Chance bought a neglected building in downtown Blue Ridge 10 years ago and renovated it, turning it into an art gallery. The Chances sold the business, but kept the property, then did it again: Fixed up an old building, started a business, kept the property, sold the business.
The Chances, who live just outside the Cohutta Wilderness in the northwest corner of Fannin, own 10 downtown properties they've restored. Bo is in the process of his biggest renovation yet, a 5,300-square-foot 1895 corner building. For the first time, he's the contractor, not the building's owner. His clients are June and George Slusser, who are moving the Coldwell Banker offices to the 110-year-old structure, which has had many lives: drug store, funeral home, hospital, law office and electric company office among them.
"That building speaks to me," June says. "I can't tell you how many people have stopped by to share stories about that building, and the role it played in the lives of their parents or grandparents."
To say nothing of the role it will play in the growth of the county. When Slusser bought her real estate business in 2003, its sales volume was $60 million a year. In 2005 it was $149 million. In 2003, about 70 percent of the company's business came from Metro Atlantans building second homes, about 20 percent from Florida retirees.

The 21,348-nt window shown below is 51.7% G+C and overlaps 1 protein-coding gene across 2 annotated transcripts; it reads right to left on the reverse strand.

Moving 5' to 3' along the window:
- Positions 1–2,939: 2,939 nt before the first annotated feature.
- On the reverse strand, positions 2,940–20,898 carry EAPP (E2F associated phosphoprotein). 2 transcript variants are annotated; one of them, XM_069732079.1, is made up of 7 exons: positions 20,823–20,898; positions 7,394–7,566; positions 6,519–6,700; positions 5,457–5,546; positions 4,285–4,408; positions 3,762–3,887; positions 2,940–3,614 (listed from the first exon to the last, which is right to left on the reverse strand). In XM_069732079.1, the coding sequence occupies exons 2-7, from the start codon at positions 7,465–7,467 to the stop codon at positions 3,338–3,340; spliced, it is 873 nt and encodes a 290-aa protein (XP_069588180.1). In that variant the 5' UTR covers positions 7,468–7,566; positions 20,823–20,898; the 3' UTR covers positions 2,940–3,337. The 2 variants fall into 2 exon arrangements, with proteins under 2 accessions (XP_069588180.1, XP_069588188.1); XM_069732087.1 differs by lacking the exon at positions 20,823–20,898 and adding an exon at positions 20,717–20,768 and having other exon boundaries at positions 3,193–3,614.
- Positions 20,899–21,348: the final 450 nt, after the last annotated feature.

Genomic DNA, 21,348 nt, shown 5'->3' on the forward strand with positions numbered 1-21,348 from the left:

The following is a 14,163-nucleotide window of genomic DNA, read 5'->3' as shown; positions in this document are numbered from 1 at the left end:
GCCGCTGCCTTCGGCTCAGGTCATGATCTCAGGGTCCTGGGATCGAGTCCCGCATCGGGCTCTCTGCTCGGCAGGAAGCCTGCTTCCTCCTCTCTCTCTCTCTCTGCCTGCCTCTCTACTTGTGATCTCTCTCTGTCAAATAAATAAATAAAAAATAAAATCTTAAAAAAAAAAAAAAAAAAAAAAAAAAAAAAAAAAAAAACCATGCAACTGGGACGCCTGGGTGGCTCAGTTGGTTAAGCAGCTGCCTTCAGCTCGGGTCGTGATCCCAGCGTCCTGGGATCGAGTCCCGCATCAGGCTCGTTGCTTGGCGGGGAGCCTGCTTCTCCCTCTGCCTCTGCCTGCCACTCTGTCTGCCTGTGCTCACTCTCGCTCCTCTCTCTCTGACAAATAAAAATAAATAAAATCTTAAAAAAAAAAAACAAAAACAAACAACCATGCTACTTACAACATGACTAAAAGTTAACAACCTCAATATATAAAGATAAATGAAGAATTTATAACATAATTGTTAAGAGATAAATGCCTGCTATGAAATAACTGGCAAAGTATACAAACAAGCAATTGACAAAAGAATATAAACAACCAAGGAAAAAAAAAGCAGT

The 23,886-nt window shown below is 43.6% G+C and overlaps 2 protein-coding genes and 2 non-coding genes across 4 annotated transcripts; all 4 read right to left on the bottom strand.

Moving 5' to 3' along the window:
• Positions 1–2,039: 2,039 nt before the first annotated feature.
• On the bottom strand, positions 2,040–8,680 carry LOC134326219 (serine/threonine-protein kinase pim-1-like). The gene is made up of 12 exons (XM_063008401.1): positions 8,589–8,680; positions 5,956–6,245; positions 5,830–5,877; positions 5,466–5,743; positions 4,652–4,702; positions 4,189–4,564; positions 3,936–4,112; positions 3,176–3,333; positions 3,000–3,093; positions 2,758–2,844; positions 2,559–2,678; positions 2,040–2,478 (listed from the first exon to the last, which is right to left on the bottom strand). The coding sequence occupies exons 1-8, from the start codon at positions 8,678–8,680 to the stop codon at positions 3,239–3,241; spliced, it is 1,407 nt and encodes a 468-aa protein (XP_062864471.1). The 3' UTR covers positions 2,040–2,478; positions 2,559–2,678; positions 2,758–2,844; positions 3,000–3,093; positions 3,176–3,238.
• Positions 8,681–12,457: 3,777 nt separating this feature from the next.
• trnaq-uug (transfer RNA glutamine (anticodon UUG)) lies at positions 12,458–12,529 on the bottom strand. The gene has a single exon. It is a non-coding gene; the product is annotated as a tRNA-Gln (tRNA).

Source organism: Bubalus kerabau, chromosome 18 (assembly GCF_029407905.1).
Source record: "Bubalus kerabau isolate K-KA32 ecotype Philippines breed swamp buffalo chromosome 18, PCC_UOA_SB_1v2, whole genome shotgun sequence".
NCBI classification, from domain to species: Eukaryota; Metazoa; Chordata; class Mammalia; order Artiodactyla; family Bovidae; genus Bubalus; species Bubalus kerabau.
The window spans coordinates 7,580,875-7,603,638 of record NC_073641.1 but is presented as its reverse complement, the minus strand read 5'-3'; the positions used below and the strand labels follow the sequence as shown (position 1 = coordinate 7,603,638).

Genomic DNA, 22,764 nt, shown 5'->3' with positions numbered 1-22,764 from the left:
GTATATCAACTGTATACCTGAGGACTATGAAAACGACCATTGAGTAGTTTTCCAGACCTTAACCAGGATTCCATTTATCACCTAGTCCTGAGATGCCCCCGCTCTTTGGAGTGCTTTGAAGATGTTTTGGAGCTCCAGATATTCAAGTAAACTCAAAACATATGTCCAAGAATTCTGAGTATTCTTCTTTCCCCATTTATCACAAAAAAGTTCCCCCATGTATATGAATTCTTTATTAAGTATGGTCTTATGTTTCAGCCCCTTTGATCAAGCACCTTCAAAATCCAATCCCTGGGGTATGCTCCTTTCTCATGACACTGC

Today, Floridians make up almost 80 percent of Slusser's business. Before you can ask why, she has an answer: "Hurricanes. They're escaping the hurricanes, and the prices in Florida that have gotten so high. We're seeing the retirement market explode."
They come for the rural lifestyle, but also the fabulous arts and other cultural offerings (the Blue Ridge Mountains Arts Association and the Blue Ridge Community Theater). And to these newcomers, the escalating price of mountain real estate isn't a deterrent.
Prather, who grew up in Fannin County and, with his partner, runs the downtown pharmacy their fathers used to run, had a chance to buy a lot on 3,300-acre Lake Blue Ridge about 15 years ago for $45,000. "Instead, another fella bought it and built a house. He sold it a couple of months ago for $1.3 million."
So far, developers Peter Knutzen and Gordon Waters are having little trouble finding buyers willing to pay premium prices for mountain living. They sold $21 million in property last year and expect to do $60 million over the next year. Their two projects under way could dramatically alter the county's housing inventory.
Blue Ridge Golf & River Club will be the county's first golf community, a $300 million project with homes that will cost from $400,000 into the million-dollar range. On the Fannin-Gilmer county border is The Reserve at Wilson Creek. Surrounded on three sides by the Chattahoochee National Forest, this development will feature a 1,500-acre hunting preserve.
From manufacturing to mountain cabins to mountain mansions, the old place is changing. It's the same old challenge, planning for inevitable progress while trying to preserve the things that make the place so desirable to begin with. There's no turning back."
You look at the progress and think it would be easy to turn your back and say, 'no way.' But it's gonna happen whether you want it or not," Sandra Mercier says. "We'll just have to remember our heritage, save part of the past for future generations. Meanwhile, we can embrace change and make it work for us."